The Godfather

Front Cover
Penguin, Oct 4, 2005 - Fiction - 496 pages
1711 Reviews
The Godfather—the epic tale of crime and betrayal that became a global phenomenon.

Almost fifty years ago, a classic was born. A searing portrayal of the Mafia underworld, The Godfather introduced readers to the first family of American crime fiction, the Corleones, and their powerful legacy of tradition, blood, and honor. The seduction of power, the pitfalls of greed, and the allegiance to family—these are the themes that have resonated with millions of readers around the world and made The Godfather the definitive novel of the violent subculture that, steeped in intrigue and controversy, remains indelibly etched in our collective consciousness.


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Review: The Godfather (Mario Puzo's Mafia)

User Review  - Nandakishore Varma - Goodreads

This book supplied the words "Don" and "Mafia" to Indian languages. Now, a cartel of land-grabbers is a "Land Mafia"; there are illicit liquor traders who run "Spirit Mafias" - in Kerala, there are ... Read full review

Review: The Godfather (Mario Puzo's Mafia)

User Review  - Goodreads

The Good: Everything about this book is brilliant. Six stars. The Bad: It was adapted into a couple of excellent films that aren't quite as good as the novel. 'Friends' character the protagonist is ... Read full review

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About the author (2005)

The son of Italian immigrants who moved to the Hell’s Kitchen area of New York City, Mario Puzo was born on October 15, 1920. After World War II, during which he served as a U.S. Army corporal, he attended City College of New York on the G.I. Bill and worked as a freelance writer. During this period he wrote his first two novels The Dark Arena (1955) and The Fortunate Pilgrim (1965).

When his books made little money despite being critically acclaimed, he vowed to write a bestseller. The Godfather (1969) was an enormous success. He collaborated with director Francis Ford Coppola on the screenplays for all three Godfather movies and won Academy Awards for both The Godfather (1972) and The Godfather, Part II (1974). He also collaborated on the scripts for such films as Superman (1978), Superman II (1981), and The Cotton Club (1984).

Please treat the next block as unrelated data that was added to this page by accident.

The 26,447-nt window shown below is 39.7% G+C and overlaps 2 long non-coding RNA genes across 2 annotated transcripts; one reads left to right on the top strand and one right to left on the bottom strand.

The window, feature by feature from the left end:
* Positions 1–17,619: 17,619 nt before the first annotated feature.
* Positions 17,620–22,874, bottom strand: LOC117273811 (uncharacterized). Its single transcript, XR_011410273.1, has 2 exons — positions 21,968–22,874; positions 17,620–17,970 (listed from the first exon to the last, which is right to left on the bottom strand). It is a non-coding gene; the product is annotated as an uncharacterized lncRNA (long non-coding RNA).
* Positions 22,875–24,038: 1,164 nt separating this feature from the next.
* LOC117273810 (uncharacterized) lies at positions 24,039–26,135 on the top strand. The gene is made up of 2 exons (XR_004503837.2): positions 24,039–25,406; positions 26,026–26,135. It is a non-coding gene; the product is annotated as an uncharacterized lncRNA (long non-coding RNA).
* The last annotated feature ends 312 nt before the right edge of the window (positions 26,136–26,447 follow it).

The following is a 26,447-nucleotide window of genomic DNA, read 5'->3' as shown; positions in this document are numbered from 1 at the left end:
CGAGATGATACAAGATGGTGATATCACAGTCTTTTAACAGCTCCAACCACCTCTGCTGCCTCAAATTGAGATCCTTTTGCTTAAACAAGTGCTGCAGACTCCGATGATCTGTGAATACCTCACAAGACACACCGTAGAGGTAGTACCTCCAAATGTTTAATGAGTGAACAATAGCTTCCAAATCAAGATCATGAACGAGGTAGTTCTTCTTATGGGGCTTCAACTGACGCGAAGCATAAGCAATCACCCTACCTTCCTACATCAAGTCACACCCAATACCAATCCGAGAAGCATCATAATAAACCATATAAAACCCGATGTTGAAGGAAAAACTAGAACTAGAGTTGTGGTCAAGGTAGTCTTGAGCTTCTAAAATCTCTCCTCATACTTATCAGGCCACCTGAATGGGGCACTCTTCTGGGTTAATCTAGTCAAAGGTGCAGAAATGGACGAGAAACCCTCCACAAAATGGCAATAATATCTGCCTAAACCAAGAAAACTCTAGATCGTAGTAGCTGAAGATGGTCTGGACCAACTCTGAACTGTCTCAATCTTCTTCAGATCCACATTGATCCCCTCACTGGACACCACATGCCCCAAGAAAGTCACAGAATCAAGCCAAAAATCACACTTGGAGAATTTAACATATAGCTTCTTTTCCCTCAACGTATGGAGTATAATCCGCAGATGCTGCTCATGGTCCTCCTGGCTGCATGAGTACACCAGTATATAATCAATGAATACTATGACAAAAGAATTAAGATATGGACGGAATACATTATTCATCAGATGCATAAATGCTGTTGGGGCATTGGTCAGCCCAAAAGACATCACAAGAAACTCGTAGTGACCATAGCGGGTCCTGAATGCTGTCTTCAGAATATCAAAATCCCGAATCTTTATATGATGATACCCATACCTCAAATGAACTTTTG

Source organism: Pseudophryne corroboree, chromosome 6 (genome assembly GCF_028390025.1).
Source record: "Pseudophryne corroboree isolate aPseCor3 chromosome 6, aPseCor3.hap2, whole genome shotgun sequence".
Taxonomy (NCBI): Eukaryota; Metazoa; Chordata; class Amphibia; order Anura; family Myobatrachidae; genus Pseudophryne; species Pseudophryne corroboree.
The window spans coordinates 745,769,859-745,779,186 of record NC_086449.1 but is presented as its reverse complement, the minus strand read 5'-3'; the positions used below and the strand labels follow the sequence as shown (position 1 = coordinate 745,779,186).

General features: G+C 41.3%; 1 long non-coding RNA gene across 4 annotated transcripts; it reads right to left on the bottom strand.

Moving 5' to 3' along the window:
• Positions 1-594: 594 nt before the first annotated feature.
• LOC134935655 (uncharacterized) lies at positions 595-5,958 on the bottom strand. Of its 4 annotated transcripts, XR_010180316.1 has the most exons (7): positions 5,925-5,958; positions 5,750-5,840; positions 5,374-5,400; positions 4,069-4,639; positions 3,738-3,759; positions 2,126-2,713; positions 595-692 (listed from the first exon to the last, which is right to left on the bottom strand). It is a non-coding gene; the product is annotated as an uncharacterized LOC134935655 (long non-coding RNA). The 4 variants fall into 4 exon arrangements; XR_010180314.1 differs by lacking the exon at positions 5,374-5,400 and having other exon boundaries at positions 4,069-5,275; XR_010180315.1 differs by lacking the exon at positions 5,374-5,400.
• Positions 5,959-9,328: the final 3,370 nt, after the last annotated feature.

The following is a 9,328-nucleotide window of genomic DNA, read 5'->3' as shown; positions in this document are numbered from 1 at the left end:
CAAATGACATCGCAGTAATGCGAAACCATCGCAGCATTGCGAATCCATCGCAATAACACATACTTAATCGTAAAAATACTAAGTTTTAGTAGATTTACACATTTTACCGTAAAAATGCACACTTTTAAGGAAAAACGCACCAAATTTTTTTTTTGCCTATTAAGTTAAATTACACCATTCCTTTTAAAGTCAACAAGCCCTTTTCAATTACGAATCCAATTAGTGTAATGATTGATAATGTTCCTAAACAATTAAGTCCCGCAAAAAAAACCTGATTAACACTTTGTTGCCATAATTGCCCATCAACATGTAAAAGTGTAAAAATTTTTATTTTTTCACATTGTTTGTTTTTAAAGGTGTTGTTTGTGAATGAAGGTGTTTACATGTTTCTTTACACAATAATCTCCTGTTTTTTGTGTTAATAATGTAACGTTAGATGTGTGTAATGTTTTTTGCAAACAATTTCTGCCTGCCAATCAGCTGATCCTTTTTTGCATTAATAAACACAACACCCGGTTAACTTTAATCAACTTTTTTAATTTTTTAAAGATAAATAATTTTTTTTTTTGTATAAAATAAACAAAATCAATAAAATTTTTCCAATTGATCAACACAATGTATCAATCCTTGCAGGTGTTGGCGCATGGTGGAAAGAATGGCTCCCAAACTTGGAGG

He continued to write phenomenally successful novels, Including Fools Die (1978), The Sicilian (1984), The Fourth K (1991), and The Last Don (1996).

Mario Puzo died on July 2, 1999. His final novel, Omerta, was published in 2000.

Robert J. Thompson is the founding director of the Center for Study of Popular Television at Syracuse University, where he is also the Trustee Professor of Media and Popular Culture at the S.I. Newhouse School of Public Communications. A past president of the national Popular Culture Association, he lectures across the country on the subjects of television and popular culture.

Hundreds of radio and TV programs and publications have featured Professor Thompson’s commentary, and Thompson is the author or editor of five books: Television in the Antenna Age (2004), Television’s Second Golden Age (Continuum, 1996), Prime Time, Prime Movers (Little, Brown, 1992), Adventures on Prime Time (Praeger, 1990), Making Television (Praeger, (1990), and Television Studies (Praeger, 1989).

Peter Bart was the editor of Variety for twenty years, and spent ten years as a staff reporter for The Wall Street Journal and The New York Times before entering the motion picture industry. He joined Paramount Pictures in 1967. There he played a key role in developing and supervising such influential films as The Godfather, Paper Moon, Harold and Maude, True Grit, and Rosemary’s Baby. In 1977 he became president of Lorimar Films where he fostered Being There and The Postman Always Rings Twice. He has also published five books, the most recent being Boffo! Hollywood in the Trenches.

Bart was educated at Swarthmore College and the London School of Economics. He resides in Los Angeles with his wife, Leslie Bart.


From the Trade Paperback edition.

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